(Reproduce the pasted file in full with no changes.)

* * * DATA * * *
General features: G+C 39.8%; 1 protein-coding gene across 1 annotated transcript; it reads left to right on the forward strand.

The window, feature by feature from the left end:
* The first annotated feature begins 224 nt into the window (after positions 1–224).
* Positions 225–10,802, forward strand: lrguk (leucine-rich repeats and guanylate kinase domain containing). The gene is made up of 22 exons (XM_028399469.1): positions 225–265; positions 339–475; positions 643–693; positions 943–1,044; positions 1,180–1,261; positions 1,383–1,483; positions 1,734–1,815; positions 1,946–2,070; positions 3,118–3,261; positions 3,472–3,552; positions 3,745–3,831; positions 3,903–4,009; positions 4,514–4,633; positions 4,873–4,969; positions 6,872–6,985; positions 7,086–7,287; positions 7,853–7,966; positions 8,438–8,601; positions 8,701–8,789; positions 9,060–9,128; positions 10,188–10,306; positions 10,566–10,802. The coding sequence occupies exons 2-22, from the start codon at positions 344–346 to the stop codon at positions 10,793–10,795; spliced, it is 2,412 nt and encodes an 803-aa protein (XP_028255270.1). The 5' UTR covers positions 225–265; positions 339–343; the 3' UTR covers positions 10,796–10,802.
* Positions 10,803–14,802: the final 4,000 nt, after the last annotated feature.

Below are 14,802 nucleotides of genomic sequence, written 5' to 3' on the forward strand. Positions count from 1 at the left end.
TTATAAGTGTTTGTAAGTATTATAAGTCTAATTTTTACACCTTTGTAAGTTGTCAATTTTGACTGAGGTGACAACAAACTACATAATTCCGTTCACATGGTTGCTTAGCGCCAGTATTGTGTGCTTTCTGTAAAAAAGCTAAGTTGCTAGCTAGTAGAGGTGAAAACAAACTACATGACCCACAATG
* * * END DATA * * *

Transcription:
General features: G+C 39.8%; 1 protein-coding gene across 1 annotated transcript; it reads left to right on the forward strand.

The window, feature by feature from the left end:
* The first annotated feature begins 224 nt into the window (after positions 1–224).
* Positions 225–10,802, forward strand: lrguk (leucine-rich repeats and guanylate kinase domain containing). The gene is made up of 22 exons (XM_028399469.1): positions 225–265; positions 339–475; positions 643–693; positions 943–1,044; positions 1,180–1,261; positions 1,383–1,483; positions 1,734–1,815; positions 1,946–2,070; positions 3,118–3,261; positions 3,472–3,552; positions 3,745–3,831; positions 3,903–4,009; positions 4,514–4,633; positions 4,873–4,969; positions 6,872–6,985; positions 7,086–7,287; positions 7,853–7,966; positions 8,438–8,601; positions 8,701–8,789; positions 9,060–9,128; positions 10,188–10,306; positions 10,566–10,802. The coding sequence occupies exons 2-22, from the start codon at positions 344–346 to the stop codon at positions 10,793–10,795; spliced, it is 2,412 nt and encodes an 803-aa protein (XP_028255270.1). The 5' UTR covers positions 225–265; positions 339–343; the 3' UTR covers positions 10,796–10,802.
* Positions 10,803–14,802: the final 4,000 nt, after the last annotated feature.

Below are 14,802 nucleotides of genomic sequence, written 5' to 3' on the forward strand. Positions count from 1 at the left end.
TTATAAGTGTTTGTAAGTATTATAAGTCTAATTTTTACACCTTTGTAAGTTGTCAATTTTGACTGAGGTGACAACAAACTACATAATTCCGTTCACATGGTTGCTTAGCGCCAGTATTGTGTGCTTTCTGTAAAAAAGCTAAGTTGCTAGCTAGTAGAGGTGAAAACAAACTACATGACCCACAATG